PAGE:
These Lamb Kofta Kebabs with Caul Fat are amongst the tastiest things I've ever cooked! Lamb is probably my favourite meat so we're already onto a winner, but the way these kebabs are cooked are nothing short of magical. The key ingredient is caul fat!
What is caul fat?
There are two schools of thought as to what exactly caul fat is:
1. The fatty membrane which wraps around the vital organs of an animal.
2. A thing of wonderment and magic that will help create the juiciest kofta you're ever likely yo experience.
Now that's cleared up, all I can say is that caul fat elevates what is already a delicious offering into a flavour and textural sensation! It looks like a fatty spider web which, for cooking, is unravelled into huge sheets and wrapped around meats like a sausage casing. During cooking the caul fat melts, creating a self-basting marvel which protects the inside from drying out. It also enables a beautiful char on the outside.
Civilisations have been harnessing the powers of caul fat for centuries, The French Crepinette and the Great British Faggot (We're reclaiming the word haters!) both make excellent use of this super-ingredient.
It's your caul!
Now it's up to you whether you make the leap into the caul fat net, but I've created these kofta skewers with and without and It's undeniable that the caul fat brings something very special to the party.
I ate a version of these in Istanbul at one of the hundreds of kebab shops dotted around the city. When I saw a (very handsome) man expertly wrapping small balls of meat through the shop window I barged in like my life depended on it. His version was served inside a flat bread with a Caçik sauce (yoghurt & cucumber) a very spicy pepper sauce and the ever present onion and sumac salad. It was divine on that cold winter day.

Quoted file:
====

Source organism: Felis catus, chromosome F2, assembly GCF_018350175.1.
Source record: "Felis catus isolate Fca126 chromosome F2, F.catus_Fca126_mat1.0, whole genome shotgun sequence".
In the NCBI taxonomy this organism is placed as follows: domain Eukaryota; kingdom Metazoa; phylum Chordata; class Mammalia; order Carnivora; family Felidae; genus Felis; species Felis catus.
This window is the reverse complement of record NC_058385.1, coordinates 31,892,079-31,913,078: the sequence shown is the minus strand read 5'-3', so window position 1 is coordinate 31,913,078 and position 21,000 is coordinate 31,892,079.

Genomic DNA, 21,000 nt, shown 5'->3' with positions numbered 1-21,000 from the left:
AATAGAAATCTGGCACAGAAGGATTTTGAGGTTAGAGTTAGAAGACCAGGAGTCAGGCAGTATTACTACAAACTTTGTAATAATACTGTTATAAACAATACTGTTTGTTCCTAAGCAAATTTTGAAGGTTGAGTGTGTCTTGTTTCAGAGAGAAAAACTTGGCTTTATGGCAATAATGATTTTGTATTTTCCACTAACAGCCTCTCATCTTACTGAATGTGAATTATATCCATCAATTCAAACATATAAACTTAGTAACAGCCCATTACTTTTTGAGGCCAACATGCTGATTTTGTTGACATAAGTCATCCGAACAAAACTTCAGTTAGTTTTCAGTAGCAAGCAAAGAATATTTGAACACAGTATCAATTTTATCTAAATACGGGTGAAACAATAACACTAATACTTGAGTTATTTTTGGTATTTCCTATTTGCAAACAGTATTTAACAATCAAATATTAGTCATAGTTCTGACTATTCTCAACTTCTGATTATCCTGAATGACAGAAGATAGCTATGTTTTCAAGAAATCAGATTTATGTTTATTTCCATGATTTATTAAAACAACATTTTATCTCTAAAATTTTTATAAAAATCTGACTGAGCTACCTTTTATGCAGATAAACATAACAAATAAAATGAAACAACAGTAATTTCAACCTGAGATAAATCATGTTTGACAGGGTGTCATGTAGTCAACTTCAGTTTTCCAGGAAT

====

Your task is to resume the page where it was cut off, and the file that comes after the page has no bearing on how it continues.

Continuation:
Now, a cooking tip. Using flat kebab skewers will change your life. I got a set a few years ago for about $3 and they have been the best decision ever made. I even brought them with me when I moved to the US! When I think back to the pain of thin metal skewers or worse still, wooden skewers its laughable. Meat falls off thin skewers and the wooden ones just disintegrate on the BBQ. These flat ones hold the meat so well, making BBQ cooking so much easier. End of public announcement.
How to make my Lamb Kofta Kebabs with Caul Fat
- 700 g minced (ground) lamb
- 70 g red onion (very finely chopped)
- 1/2 tsp all spice
- 1/4 tsp ground cinnamon
- 1 tsp salt
- 2 tbsp fresh mint (chopped)
- 2 tbsp fresh parsley (chopped)
- 2 tbsp pine nuts
- 1/2 tsp Apello pepper flakes
- 1/3 cup breadcrumbs
- 1 piece pork caul fat (around 300g)
- Using your hands, combine all the ingredients (except the caul fat). Work the mixture hard to ensure everything is very well combined. Wrap in plastic wrap and refrigerate for 1 hour for the flavours to develop.
- After that, take a small piece of the lamb mix and roll into a small ball (ping-pong sized). Squeeze the two sides so that it's more oval shaped. Arrange on a plate while you repeat with all the mixture.
- Take the caul fat and unravel a part on a large chopping board and lay flat. Take a kofta and gently wrap in one layer of caul fat around the kofta. Using a knife, cut around the kofta on the board to trim the caul fat. Repeat this process for all the kofta.
- Thread 4 kofta onto flat metal skewers or long wooden skewers that have been soaked for 2 hours.
- Heat a BBQ 'til hot and then grill the meat for around 8-10 minutes, turning regularly to avoid burning. The BBQ will most likely flare up as the caul fat melts. Don't worry too much - it's all flavour! But obviously, if there's an inferno of fire - keep the kofta moving. Grilling on a bbq is the way to go, but you can also use an oven grill - just heat to hot, then grill for 10-12 minutes, turning regularly.
- Remove the kofta and rest for a couple of minutes before serving.
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